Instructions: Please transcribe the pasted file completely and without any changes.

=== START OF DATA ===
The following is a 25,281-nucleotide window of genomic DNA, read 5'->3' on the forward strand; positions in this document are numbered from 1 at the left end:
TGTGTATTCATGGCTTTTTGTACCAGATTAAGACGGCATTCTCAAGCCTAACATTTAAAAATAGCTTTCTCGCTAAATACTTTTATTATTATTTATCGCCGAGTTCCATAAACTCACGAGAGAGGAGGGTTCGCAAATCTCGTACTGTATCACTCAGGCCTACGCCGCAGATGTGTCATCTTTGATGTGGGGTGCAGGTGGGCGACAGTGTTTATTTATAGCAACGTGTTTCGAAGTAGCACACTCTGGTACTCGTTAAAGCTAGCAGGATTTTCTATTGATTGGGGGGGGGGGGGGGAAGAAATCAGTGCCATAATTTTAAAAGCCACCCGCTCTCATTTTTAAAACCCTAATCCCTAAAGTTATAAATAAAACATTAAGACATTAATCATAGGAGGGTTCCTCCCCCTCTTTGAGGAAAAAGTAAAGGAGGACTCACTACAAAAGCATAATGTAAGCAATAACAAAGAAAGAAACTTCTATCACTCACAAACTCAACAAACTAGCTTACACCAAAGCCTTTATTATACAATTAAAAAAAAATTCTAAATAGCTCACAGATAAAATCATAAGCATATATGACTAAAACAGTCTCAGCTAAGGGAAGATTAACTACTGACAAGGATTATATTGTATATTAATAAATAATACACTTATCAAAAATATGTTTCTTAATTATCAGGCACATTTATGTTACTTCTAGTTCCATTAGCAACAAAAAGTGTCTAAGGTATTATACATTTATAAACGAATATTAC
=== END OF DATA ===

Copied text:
The following is a 25,281-nucleotide window of genomic DNA, read 5'->3' on the forward strand; positions in this document are numbered from 1 at the left end:
TGTGTATTCATGGCTTTTTGTACCAGATTAAGACGGCATTCTCAAGCCTAACATTTAAAAATAGCTTTCTCGCTAAATACTTTTATTATTATTTATCGCCGAGTTCCATAAACTCACGAGAGAGGAGGGTTCGCAAATCTCGTACTGTATCACTCAGGCCTACGCCGCAGATGTGTCATCTTTGATGTGGGGTGCAGGTGGGCGACAGTGTTTATTTATAGCAACGTGTTTCGAAGTAGCACACTCTGGTACTCGTTAAAGCTAGCAGGATTTTCTATTGATTGGGGGGGGGGGGGGGAAGAAATCAGTGCCATAATTTTAAAAGCCACCCGCTCTCATTTTTAAAACCCTAATCCCTAAAGTTATAAATAAAACATTAAGACATTAATCATAGGAGGGTTCCTCCCCCTCTTTGAGGAAAAAGTAAAGGAGGACTCACTACAAAAGCATAATGTAAGCAATAACAAAGAAAGAAACTTCTATCACTCACAAACTCAACAAACTAGCTTACACCAAAGCCTTTATTATACAATTAAAAAAAAATTCTAAATAGCTCACAGATAAAATCATAAGCATATATGACTAAAACAGTCTCAGCTAAGGGAAGATTAACTACTGACAAGGATTATATTGTATATTAATAAATAATACACTTATCAAAAATATGTTTCTTAATTATCAGGCACATTTATGTTACTTCTAGTTCCATTAGCAACAAAAAGTGTCTAAGGTATTATACATTTATAAACGAATATTAC